- License must be technology-neutral
Taken from Opensource.org. See http://opensource.org/docs/definition.php for an annotated description of the above points.
Open Source in the Clinical Trial Industry. Two pioneers in open source technology for clinical trials are Cynthia Brandt and Prakash Nadkarni of the YaleCenterfor Medical Informatics, with their TrialDB system (http://ycmi.med.yale.edu/trialdb/), an open-source Clinical Study Data Management System (CSDMS) for the storage and management of clinical data initiated in the 1990’s.
The US National Cancer Institute launched a wide-ranging, open-source friendly initiative named CaBIG (Cancer Biomedical Informatics Grid - https://cabig.nci.nih.gov), that aims to develop a collaborative information network to accelerate the detection, diagnosis, treatment, and prevention of cancer.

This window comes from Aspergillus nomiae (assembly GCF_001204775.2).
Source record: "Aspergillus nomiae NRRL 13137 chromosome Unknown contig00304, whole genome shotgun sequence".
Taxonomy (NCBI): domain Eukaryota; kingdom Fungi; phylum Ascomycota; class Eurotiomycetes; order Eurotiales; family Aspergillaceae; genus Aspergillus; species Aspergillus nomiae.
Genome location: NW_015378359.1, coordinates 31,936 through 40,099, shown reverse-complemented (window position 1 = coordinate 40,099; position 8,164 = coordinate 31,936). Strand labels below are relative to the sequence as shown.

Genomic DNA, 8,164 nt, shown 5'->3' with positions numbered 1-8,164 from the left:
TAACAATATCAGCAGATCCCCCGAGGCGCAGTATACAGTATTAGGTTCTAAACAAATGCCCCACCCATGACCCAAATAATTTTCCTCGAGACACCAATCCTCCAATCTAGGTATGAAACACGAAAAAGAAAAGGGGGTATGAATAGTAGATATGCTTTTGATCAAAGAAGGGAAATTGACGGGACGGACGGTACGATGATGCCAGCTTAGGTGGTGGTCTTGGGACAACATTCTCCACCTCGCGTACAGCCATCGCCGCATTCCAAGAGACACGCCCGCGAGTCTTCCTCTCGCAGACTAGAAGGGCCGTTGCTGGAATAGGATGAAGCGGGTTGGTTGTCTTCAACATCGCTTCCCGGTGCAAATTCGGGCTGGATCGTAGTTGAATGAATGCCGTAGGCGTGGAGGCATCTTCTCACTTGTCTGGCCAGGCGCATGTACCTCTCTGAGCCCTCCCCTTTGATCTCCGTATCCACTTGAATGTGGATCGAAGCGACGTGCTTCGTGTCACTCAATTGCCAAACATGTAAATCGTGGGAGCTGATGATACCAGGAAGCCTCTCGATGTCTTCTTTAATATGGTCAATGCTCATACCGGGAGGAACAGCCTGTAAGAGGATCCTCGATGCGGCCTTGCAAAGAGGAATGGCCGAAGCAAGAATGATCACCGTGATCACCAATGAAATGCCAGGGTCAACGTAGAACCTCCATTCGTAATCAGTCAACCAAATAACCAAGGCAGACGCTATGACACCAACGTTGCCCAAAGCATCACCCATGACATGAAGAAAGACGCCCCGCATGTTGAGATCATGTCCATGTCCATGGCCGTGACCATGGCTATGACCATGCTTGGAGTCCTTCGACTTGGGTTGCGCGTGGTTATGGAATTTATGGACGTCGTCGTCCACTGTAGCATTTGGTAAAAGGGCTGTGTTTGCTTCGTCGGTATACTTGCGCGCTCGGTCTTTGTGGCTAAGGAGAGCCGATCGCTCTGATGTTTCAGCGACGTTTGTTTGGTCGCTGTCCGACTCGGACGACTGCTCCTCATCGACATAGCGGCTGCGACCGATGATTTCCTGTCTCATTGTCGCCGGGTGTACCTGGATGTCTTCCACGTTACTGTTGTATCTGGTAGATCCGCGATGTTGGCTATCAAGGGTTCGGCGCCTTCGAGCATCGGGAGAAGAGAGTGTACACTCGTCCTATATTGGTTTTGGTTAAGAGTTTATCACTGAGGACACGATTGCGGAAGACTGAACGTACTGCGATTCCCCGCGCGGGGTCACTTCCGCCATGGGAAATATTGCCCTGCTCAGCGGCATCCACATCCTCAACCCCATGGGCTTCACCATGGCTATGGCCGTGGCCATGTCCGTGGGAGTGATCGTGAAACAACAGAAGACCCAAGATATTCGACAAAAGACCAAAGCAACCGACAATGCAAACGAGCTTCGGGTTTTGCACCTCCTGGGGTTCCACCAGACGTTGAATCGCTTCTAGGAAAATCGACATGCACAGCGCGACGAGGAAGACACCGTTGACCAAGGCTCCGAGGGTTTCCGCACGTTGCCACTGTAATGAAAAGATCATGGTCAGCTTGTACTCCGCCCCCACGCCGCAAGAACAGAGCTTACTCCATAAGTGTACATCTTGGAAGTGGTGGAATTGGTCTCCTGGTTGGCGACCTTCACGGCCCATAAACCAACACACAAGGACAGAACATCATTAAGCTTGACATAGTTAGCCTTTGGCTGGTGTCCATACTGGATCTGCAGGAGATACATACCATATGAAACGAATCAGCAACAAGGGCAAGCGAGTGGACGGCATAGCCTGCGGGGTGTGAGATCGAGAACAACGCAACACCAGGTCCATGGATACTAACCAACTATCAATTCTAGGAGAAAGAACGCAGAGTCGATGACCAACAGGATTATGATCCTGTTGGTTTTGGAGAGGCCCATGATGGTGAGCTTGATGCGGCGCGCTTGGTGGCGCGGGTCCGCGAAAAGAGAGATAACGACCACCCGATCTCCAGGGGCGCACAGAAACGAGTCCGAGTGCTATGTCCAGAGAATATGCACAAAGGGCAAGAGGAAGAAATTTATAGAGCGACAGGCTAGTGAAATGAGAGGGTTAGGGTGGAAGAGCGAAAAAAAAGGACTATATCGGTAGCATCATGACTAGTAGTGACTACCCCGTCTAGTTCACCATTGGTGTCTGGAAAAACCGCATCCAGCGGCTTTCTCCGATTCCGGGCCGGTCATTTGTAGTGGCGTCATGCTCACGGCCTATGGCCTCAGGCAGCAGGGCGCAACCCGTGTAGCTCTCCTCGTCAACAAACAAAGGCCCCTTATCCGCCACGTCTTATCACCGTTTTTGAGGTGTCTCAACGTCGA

Open source software is also used for electronic data capture (OpenClinica, ClinCapture), clinical research (LabKey Server), Electronic health or medical record (OpenEMR), analysis (R project), and CDISC conversion (CDISC Express, OpenCDISC).
Benefits of open source technologies for clinical trials. While open source is prevalent in many industries, this technology is still emerging in the field of clinical trials. The development of open source technology in the clinical arena has been quickly growing. Eric Morrie, Manager for Clinical Programming in one of the worldwide leading medical device companies, shared his extensive experience on open source technologies at a Silicon Valley BioTalks (http://www.clinovo.com/biotalks/open-source/article). Eric explained how open source technologies save time, improve re-usability and simplify the customization of systems to a company’s needs.
- Provide state-of-the-art, cost-effective solutions